Mr. Wiggin: My hon. Friend is particularly gracious to give way twice. Can he inform the House what procedures will take place in view of the fact that local authorities have often been the perpetrators of the greatest ragwort crimes? How will it be possible to prosecute local authorities?

Mr. Greenway: My hon. Friend makes a good point, but I am not sure that we are in a position to answer him, as that is one of the issues that the Minister and I agreed that we would like to thrash out in Committee. That is one reason why I want to ask the House to allow the Bill to proceed into Committee. We have identified the problem, and I hope that in this lengthy—I am sorry—

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but wide-ranging speech I have made the case that something must be done. As we know from bitter experience—I have been here for 16 years—we often get knee-jerk reaction legislation imposing impractical measures that ultimately do not work. We want to avoid that.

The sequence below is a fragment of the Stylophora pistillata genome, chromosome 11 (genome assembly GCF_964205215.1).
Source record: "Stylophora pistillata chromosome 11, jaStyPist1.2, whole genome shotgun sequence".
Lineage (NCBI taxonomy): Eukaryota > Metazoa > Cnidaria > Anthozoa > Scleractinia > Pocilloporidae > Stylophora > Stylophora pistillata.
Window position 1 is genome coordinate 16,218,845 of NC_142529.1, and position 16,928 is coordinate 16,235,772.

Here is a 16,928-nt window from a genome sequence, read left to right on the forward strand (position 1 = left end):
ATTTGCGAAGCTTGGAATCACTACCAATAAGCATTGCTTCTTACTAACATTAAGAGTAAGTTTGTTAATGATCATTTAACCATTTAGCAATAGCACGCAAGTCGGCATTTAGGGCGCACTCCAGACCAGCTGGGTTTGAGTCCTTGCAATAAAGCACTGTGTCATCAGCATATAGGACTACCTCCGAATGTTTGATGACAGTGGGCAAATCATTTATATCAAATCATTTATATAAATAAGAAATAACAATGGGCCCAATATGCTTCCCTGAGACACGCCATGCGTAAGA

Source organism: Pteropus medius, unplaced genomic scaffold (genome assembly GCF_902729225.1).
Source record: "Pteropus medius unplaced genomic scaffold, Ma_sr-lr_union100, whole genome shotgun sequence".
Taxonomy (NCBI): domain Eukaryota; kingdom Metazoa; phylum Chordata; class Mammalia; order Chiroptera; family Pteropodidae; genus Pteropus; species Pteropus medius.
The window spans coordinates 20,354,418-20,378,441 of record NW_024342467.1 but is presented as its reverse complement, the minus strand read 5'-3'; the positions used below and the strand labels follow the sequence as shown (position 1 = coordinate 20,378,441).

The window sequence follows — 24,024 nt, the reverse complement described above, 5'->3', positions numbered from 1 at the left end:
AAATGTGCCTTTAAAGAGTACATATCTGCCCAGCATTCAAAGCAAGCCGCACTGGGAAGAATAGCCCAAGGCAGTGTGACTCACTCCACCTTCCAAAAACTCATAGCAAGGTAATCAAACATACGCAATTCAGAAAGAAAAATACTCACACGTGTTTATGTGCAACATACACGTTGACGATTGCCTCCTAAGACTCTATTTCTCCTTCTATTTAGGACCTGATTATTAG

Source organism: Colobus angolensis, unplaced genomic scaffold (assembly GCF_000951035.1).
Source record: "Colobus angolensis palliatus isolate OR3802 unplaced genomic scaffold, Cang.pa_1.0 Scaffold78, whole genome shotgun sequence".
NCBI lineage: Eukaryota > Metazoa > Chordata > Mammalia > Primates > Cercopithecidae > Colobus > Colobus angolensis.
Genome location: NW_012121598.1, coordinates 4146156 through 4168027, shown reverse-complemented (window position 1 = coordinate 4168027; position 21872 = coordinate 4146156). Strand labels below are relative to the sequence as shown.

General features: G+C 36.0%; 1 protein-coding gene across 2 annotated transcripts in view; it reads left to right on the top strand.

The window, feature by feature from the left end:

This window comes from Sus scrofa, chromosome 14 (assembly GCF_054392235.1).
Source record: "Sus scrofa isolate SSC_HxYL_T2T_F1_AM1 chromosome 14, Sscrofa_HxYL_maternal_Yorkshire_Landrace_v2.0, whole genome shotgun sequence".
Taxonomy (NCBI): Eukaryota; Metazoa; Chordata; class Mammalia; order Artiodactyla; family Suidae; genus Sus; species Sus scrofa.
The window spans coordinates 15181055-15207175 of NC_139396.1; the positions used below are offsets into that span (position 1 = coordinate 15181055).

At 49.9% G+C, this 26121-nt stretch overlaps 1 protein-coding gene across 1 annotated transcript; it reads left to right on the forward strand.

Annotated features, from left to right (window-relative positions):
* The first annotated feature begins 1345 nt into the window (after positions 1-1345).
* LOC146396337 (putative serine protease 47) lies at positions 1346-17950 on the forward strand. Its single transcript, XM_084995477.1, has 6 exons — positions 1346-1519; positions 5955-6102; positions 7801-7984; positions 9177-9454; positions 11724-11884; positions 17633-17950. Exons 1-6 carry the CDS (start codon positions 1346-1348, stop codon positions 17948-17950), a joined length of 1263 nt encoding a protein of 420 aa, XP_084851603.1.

Even if we ended up with a Bill that provided a code of practice to be given by the Minister's Department to all public landowners and local authorities, that would give them a structure to help them to deal with the problem. Instead of enforcement, we would be taking preventive measures. The attitude that has been adopted by Oxfordshire, Hampshire and other local authorities indicates that they want to do the right thing, but we need to determine what is the right thing and how they can make changes. That is why the Bill is so important.

This is not a Government handout Bill; it has been drafted by the British Horse Society and, in an ideal world, is what we would want. We know that, in the real world, we will not get it in full. However, the Bill follows on from a detailed review of the current situation. If the Government would adopt just one of the options—and I describe the three different aspects of the Bill as options—it would go a long way to improving the situation. I know from conversations with the Minister that there is an ongoing discussion between him and the LGA with the aim of arriving at the right solution through a code of practice.